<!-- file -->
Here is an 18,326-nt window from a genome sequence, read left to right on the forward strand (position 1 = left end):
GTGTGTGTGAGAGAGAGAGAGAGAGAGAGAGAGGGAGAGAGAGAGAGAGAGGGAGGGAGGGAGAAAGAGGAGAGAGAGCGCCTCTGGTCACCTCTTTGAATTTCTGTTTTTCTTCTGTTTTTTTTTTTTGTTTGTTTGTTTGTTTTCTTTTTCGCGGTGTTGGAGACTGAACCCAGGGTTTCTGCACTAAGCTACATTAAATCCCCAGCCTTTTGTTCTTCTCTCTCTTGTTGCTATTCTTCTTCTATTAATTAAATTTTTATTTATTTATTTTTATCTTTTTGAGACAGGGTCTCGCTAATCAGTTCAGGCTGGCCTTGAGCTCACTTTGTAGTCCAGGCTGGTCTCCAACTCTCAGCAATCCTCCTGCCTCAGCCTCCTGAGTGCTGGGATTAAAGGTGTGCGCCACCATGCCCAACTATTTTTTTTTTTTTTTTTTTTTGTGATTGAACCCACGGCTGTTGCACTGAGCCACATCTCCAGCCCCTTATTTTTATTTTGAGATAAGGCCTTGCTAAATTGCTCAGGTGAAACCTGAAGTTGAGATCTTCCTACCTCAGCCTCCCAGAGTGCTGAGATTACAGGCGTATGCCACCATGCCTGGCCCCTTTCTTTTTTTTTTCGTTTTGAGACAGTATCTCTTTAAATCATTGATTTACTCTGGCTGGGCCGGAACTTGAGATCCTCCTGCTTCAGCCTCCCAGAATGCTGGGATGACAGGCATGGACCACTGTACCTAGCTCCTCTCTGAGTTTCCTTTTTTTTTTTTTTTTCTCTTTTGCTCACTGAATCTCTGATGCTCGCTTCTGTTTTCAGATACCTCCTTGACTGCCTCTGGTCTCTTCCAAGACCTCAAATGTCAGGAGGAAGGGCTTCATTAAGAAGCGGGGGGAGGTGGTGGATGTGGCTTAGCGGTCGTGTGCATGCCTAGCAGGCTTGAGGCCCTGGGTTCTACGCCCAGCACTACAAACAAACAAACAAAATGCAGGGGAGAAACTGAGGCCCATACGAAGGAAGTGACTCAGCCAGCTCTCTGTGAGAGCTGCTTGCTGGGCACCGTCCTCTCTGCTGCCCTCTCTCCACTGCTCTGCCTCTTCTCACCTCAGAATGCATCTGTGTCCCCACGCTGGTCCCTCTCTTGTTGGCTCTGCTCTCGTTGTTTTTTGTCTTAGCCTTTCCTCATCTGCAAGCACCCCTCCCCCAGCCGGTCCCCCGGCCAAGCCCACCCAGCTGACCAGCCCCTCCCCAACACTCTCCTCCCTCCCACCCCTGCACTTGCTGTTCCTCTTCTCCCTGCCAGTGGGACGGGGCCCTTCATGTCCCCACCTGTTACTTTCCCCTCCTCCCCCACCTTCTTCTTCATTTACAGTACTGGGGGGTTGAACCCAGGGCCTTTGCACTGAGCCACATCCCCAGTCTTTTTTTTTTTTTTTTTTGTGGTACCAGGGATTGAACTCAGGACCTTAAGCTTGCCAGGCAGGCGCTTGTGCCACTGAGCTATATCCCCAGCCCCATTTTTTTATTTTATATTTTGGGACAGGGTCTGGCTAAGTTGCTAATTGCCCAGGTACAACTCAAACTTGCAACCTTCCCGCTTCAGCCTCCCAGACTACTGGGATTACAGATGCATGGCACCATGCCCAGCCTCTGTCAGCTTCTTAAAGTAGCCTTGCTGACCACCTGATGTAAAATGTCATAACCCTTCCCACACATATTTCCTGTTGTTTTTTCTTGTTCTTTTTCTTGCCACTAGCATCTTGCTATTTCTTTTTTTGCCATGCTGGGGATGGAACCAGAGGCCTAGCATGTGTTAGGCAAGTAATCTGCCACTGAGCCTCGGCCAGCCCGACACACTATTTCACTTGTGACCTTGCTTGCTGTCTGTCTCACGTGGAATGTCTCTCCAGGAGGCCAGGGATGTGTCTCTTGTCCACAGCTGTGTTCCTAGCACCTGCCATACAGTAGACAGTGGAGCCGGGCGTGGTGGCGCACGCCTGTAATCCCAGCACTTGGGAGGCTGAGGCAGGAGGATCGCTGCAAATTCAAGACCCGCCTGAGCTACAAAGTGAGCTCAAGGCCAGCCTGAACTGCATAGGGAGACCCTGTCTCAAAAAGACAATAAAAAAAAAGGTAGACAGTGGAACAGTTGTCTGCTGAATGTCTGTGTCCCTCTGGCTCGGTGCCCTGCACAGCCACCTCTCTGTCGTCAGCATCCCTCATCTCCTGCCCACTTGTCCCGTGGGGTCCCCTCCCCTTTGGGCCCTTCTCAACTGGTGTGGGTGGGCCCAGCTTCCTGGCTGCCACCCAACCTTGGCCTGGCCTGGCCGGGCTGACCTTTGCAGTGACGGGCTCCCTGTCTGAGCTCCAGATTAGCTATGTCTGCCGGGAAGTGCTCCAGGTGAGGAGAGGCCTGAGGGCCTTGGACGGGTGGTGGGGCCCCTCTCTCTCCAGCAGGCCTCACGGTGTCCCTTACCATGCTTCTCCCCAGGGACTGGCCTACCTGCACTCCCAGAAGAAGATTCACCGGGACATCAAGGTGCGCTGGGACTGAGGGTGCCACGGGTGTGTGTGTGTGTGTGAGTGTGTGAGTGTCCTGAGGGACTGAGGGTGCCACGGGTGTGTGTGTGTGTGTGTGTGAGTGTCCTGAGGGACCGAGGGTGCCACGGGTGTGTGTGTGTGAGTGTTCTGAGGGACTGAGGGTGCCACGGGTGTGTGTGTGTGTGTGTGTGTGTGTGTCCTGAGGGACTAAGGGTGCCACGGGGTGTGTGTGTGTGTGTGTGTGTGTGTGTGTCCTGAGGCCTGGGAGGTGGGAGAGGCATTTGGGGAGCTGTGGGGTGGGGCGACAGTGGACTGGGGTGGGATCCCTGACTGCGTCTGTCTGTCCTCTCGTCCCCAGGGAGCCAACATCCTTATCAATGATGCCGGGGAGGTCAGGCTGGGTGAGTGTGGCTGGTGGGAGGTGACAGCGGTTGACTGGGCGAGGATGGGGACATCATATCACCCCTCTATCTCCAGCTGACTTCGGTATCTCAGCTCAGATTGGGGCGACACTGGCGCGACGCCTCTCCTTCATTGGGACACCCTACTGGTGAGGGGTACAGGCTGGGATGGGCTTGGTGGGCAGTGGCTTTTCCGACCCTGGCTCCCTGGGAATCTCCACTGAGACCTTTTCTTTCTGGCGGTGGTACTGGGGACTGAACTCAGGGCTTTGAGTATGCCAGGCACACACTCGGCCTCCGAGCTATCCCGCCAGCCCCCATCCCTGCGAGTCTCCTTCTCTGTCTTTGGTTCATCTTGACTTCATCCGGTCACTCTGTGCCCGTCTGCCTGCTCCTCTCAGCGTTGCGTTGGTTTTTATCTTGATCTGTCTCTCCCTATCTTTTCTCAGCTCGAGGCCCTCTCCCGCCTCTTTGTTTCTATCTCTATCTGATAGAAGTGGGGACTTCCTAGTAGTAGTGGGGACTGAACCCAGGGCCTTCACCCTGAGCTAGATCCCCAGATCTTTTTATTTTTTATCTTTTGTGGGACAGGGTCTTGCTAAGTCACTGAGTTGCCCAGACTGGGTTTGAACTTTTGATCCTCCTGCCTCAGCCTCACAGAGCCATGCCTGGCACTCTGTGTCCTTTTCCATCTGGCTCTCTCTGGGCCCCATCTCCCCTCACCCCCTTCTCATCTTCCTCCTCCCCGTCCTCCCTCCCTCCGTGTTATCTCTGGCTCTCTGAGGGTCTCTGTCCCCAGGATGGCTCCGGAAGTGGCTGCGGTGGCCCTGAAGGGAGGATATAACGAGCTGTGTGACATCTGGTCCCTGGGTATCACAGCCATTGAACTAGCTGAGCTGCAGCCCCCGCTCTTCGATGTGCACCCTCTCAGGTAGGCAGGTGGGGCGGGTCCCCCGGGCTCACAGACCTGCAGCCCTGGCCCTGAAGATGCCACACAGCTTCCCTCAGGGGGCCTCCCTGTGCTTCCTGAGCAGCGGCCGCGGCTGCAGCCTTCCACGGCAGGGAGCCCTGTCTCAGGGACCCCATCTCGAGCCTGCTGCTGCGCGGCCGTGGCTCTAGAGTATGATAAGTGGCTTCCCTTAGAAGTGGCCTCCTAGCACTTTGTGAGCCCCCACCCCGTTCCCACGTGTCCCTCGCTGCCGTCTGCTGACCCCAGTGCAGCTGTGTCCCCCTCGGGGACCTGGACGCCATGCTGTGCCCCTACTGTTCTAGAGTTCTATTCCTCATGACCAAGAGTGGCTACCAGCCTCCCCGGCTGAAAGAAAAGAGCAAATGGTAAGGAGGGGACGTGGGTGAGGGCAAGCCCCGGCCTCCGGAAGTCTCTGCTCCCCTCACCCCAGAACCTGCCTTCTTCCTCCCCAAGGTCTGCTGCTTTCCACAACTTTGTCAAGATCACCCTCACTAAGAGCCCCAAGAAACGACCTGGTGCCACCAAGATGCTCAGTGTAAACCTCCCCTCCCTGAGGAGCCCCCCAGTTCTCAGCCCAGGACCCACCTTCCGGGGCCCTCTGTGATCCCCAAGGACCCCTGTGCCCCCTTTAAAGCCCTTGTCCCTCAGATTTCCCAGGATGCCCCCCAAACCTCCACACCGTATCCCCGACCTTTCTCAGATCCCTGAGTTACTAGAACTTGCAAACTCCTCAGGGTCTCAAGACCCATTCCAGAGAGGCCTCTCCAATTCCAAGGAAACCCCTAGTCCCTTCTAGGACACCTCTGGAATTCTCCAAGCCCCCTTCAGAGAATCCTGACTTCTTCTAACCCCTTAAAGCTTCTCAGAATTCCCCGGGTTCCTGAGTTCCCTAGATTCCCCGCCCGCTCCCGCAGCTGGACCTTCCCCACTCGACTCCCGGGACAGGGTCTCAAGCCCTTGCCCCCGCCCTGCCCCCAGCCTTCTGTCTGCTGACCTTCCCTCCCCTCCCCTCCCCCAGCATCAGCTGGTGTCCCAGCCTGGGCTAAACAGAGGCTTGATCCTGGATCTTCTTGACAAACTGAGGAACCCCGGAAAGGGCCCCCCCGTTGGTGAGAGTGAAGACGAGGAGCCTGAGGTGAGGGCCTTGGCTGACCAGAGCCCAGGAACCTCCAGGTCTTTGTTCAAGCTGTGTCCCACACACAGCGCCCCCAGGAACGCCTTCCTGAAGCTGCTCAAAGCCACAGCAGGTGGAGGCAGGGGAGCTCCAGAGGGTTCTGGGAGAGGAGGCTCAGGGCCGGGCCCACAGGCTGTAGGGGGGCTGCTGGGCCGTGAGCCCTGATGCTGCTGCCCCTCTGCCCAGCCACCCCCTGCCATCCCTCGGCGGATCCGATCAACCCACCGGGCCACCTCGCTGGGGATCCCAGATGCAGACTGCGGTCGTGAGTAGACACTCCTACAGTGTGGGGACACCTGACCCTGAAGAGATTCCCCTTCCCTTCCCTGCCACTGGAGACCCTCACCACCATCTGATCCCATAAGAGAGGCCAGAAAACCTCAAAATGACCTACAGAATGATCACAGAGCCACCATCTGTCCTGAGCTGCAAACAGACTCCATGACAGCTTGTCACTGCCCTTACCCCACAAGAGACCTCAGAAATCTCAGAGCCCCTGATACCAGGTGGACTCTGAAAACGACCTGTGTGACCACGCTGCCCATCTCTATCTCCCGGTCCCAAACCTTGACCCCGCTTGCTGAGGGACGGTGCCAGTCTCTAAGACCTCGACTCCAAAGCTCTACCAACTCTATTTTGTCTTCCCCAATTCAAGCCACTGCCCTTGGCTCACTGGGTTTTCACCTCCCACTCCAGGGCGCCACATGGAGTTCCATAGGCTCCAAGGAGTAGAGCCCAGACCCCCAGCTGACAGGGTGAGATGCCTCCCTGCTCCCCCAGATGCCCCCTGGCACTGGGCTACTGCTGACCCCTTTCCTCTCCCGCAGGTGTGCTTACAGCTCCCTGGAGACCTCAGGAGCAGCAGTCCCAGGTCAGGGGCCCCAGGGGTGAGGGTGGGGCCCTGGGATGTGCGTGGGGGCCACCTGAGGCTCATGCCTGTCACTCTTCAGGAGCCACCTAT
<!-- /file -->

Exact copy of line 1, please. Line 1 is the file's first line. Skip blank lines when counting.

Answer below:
Here is an 18,326-nt window from a genome sequence, read left to right on the forward strand (position 1 = left end):